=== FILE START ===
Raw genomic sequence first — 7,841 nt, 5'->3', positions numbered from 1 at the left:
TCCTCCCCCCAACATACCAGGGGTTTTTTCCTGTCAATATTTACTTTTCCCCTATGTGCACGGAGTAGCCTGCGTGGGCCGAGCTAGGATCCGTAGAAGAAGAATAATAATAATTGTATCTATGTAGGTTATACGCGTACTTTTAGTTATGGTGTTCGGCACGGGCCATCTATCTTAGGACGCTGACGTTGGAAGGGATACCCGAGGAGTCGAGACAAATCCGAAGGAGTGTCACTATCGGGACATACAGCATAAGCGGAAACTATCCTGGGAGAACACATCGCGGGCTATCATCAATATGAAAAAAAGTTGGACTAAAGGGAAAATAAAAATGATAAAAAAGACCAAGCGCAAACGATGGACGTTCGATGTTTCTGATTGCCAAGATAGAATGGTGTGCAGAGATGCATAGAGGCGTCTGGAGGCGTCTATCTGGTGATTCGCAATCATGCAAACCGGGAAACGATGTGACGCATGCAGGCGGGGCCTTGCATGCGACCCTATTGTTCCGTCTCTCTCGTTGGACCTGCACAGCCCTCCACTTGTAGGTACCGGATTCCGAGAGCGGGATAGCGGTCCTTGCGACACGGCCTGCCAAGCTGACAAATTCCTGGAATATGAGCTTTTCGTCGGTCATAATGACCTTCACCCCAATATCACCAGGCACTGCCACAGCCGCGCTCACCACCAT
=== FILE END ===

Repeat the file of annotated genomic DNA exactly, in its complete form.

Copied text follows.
Raw genomic sequence first — 7,841 nt, 5'->3', positions numbered from 1 at the left:
TCCTCCCCCCAACATACCAGGGGTTTTTTCCTGTCAATATTTACTTTTCCCCTATGTGCACGGAGTAGCCTGCGTGGGCCGAGCTAGGATCCGTAGAAGAAGAATAATAATAATTGTATCTATGTAGGTTATACGCGTACTTTTAGTTATGGTGTTCGGCACGGGCCATCTATCTTAGGACGCTGACGTTGGAAGGGATACCCGAGGAGTCGAGACAAATCCGAAGGAGTGTCACTATCGGGACATACAGCATAAGCGGAAACTATCCTGGGAGAACACATCGCGGGCTATCATCAATATGAAAAAAAGTTGGACTAAAGGGAAAATAAAAATGATAAAAAAGACCAAGCGCAAACGATGGACGTTCGATGTTTCTGATTGCCAAGATAGAATGGTGTGCAGAGATGCATAGAGGCGTCTGGAGGCGTCTATCTGGTGATTCGCAATCATGCAAACCGGGAAACGATGTGACGCATGCAGGCGGGGCCTTGCATGCGACCCTATTGTTCCGTCTCTCTCGTTGGACCTGCACAGCCCTCCACTTGTAGGTACCGGATTCCGAGAGCGGGATAGCGGTCCTTGCGACACGGCCTGCCAAGCTGACAAATTCCTGGAATATGAGCTTTTCGTCGGTCATAATGACCTTCACCCCAATATCACCAGGCACTGCCACAGCCGCGCTCACCACCAT